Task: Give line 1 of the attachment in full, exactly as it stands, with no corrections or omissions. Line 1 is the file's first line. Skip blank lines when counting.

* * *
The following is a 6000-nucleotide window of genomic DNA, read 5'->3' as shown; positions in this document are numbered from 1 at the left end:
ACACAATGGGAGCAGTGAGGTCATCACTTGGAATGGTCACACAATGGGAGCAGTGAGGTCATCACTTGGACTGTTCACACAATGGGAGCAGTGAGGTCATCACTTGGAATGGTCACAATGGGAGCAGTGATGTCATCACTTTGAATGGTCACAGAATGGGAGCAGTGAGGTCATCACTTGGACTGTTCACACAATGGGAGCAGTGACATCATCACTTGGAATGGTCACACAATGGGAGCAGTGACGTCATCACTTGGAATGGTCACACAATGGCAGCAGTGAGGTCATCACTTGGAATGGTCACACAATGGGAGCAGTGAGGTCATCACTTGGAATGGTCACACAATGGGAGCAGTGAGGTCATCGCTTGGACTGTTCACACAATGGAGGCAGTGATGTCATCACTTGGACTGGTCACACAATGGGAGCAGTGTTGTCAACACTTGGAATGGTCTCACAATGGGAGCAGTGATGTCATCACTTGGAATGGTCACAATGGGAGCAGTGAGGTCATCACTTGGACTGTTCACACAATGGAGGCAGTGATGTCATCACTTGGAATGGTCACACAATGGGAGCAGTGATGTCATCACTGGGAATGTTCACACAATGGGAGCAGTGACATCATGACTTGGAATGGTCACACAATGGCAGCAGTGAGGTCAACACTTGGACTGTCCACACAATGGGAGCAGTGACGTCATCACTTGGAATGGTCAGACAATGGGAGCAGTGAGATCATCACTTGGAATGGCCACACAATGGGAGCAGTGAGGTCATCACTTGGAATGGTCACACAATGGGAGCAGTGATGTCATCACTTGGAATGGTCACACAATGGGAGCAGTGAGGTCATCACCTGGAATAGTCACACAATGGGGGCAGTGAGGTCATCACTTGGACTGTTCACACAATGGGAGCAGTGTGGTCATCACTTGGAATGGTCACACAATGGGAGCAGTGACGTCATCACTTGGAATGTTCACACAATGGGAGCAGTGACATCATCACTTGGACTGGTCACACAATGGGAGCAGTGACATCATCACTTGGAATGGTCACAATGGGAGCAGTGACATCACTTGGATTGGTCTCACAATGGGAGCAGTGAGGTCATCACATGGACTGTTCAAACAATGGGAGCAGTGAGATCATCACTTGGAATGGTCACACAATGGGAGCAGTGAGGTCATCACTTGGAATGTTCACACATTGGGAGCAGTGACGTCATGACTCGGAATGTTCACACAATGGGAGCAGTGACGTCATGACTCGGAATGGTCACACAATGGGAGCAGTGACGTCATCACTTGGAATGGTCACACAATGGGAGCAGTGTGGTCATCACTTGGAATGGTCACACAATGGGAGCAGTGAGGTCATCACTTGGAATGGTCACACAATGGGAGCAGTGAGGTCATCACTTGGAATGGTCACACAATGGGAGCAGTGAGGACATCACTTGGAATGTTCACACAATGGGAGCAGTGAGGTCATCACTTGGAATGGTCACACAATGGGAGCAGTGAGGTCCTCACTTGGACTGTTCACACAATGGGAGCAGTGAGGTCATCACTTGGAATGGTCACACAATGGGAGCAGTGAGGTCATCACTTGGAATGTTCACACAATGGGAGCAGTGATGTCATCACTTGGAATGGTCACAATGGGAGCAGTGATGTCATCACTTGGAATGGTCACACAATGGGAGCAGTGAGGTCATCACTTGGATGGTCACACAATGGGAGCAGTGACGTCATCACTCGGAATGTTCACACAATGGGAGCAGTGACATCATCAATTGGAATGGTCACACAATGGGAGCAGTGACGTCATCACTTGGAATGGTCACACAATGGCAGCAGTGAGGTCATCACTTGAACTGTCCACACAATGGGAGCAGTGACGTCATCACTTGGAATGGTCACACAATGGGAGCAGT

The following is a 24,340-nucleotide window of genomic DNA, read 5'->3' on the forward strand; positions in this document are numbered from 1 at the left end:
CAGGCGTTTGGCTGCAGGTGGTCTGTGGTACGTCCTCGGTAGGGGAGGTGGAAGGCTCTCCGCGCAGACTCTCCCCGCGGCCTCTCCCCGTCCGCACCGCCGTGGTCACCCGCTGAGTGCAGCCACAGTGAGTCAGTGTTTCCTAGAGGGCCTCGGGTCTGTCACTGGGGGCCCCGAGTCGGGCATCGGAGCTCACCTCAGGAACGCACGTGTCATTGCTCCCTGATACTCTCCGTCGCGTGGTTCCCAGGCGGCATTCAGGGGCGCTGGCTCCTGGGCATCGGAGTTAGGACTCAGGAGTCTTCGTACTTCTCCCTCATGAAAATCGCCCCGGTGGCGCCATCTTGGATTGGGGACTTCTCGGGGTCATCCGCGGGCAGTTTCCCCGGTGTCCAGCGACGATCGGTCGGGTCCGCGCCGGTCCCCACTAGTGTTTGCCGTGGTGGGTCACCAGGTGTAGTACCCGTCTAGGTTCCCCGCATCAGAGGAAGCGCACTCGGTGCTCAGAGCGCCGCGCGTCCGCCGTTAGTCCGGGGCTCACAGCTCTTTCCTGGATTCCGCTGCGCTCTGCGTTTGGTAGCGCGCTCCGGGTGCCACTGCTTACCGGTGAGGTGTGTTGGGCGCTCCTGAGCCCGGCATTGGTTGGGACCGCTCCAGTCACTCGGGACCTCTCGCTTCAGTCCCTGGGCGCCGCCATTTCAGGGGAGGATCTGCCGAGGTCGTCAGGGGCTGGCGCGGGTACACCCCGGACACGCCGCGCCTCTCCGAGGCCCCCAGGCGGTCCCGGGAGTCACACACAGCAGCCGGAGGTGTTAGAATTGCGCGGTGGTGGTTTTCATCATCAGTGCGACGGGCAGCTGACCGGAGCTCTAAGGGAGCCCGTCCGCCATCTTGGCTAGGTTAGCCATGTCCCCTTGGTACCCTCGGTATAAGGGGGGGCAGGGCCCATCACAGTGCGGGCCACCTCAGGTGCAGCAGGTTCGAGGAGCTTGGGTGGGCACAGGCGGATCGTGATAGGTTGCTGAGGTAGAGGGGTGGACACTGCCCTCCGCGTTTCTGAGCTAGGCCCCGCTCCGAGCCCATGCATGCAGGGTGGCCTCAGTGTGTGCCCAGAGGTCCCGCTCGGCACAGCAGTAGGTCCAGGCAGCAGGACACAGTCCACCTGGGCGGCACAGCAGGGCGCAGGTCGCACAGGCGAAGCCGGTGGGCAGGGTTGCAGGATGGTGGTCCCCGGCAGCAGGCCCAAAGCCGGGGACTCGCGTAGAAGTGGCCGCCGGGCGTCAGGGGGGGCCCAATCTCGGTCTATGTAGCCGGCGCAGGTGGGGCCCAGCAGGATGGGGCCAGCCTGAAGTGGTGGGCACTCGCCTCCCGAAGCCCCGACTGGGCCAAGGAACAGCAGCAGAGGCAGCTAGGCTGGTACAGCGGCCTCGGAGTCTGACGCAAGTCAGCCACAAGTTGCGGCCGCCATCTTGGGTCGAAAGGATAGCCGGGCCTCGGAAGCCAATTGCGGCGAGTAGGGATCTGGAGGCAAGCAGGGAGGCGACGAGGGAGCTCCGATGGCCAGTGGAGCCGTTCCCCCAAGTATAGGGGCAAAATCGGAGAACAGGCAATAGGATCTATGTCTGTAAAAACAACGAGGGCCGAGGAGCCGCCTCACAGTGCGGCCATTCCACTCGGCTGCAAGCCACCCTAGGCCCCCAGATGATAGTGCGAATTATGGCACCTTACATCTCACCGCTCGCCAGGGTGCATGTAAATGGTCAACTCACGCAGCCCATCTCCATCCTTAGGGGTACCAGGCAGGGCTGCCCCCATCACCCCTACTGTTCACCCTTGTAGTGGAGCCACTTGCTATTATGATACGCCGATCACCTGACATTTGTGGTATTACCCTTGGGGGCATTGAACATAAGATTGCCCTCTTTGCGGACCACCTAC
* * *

The following is a 6000-nucleotide window of genomic DNA, read 5'->3' as shown; positions in this document are numbered from 1 at the left end: